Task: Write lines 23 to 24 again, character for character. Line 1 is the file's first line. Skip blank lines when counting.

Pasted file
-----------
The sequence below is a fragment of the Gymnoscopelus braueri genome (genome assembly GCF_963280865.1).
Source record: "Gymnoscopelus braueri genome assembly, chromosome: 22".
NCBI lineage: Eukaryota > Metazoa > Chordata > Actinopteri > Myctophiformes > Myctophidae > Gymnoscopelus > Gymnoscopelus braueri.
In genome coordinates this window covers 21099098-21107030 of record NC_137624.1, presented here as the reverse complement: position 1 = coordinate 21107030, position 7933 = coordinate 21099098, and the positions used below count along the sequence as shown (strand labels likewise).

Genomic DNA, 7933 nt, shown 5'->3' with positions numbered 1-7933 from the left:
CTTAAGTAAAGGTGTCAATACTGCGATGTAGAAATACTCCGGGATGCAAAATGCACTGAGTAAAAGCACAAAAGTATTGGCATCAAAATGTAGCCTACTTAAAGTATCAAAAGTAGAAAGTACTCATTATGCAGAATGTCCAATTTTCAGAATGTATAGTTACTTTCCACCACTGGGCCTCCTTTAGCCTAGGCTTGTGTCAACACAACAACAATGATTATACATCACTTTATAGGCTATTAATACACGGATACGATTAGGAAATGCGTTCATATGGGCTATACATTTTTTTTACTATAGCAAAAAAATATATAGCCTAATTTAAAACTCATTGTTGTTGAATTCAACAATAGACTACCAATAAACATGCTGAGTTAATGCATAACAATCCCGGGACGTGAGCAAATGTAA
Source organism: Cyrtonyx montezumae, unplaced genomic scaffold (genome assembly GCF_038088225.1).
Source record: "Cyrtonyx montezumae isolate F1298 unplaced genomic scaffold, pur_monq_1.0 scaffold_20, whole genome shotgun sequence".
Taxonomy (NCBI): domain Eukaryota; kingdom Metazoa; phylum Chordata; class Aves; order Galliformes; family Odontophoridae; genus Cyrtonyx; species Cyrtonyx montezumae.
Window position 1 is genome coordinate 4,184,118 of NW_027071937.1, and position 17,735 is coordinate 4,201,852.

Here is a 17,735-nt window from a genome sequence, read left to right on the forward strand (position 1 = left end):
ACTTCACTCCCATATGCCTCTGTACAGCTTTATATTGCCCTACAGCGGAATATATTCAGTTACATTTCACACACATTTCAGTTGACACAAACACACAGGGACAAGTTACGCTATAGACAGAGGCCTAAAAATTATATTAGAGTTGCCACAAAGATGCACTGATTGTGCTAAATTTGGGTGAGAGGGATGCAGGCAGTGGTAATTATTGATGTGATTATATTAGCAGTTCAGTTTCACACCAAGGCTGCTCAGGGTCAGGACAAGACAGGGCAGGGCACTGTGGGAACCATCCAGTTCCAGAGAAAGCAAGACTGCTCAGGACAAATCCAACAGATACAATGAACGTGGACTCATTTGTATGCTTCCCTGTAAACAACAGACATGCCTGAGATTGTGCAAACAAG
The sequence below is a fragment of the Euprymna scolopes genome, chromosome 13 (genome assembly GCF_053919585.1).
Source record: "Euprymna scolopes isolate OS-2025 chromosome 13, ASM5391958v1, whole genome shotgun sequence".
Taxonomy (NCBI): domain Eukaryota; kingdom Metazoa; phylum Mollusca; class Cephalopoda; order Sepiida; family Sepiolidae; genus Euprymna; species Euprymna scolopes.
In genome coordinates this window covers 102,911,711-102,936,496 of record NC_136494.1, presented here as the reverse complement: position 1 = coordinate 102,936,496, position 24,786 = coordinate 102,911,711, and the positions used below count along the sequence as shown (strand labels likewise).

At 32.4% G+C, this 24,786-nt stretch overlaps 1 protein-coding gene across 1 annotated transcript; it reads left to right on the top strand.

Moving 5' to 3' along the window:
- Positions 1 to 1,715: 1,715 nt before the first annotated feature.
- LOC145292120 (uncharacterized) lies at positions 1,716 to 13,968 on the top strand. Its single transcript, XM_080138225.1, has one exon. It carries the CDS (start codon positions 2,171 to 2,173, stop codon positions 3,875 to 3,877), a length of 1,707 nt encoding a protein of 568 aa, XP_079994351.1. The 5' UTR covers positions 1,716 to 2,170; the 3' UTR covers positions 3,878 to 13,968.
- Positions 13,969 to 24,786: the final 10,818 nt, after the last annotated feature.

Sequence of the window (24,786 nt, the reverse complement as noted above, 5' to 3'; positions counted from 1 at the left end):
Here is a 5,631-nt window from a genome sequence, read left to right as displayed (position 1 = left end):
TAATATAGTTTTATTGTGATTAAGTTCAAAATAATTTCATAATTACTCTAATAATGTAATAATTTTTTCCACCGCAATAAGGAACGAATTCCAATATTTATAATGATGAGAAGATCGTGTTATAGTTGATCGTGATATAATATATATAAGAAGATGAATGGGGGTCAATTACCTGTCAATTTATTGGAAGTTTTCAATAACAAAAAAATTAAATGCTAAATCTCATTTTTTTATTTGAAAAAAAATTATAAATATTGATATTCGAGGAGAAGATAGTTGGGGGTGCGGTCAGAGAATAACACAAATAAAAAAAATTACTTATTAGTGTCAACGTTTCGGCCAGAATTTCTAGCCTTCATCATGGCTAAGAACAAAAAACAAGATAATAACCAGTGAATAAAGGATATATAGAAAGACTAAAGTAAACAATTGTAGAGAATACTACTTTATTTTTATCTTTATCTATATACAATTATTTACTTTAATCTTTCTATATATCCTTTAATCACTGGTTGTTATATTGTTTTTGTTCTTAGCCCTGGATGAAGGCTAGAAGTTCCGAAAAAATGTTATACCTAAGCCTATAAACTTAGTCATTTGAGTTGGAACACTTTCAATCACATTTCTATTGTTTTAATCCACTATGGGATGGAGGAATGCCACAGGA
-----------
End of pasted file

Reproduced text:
Here is a 5,631-nt window from a genome sequence, read left to right as displayed (position 1 = left end):
TAATATAGTTTTATTGTGATTAAGTTCAAAATAATTTCATAATTACTCTAATAATGTAATAATTTTTTCCACCGCAATAAGGAACGAATTCCAATATTTATAATGATGAGAAGATCGTGTTATAGTTGATCGTGATATAATATATATAAGAAGATGAATGGGGGTCAATTACCTGTCAATTTATTGGAAGTTTTCAATAACAAAAAAATTAAATGCTAAATCTCATTTTTTTATTTGAAAAAAAATTATAAATATTGATATTCGAGGAGAAGATAGTTGGGGGTGCGGTCAGAGAATAACACAAATAAAAAAAATTACTTATTAGTGTCAACGTTTCGGCCAGAATTTCTAGCCTTCATCATGGCTAAGAACAAAAAACAAGATAATAACCAGTGAATAAAGGATATATAGAAAGACTAAAGTAAACAATTGTAGAGAATACTACTTTATTTTTATCTTTATCTATATACAATTATTTACTTTAATCTTTCTATATATCCTTTAATCACTGGTTGTTATATTGTTTTTGTTCTTAGCCCTGGATGAAGGCTAGAAGTTCCGAAAAAATGTTATACCTAAGCCTATAAACTTAGTCATTTGAGTTGGAACACTTTCAATCACATTTCTATTGTTTTAATCCACTATGGGATGGAGGAATGCCACAGGA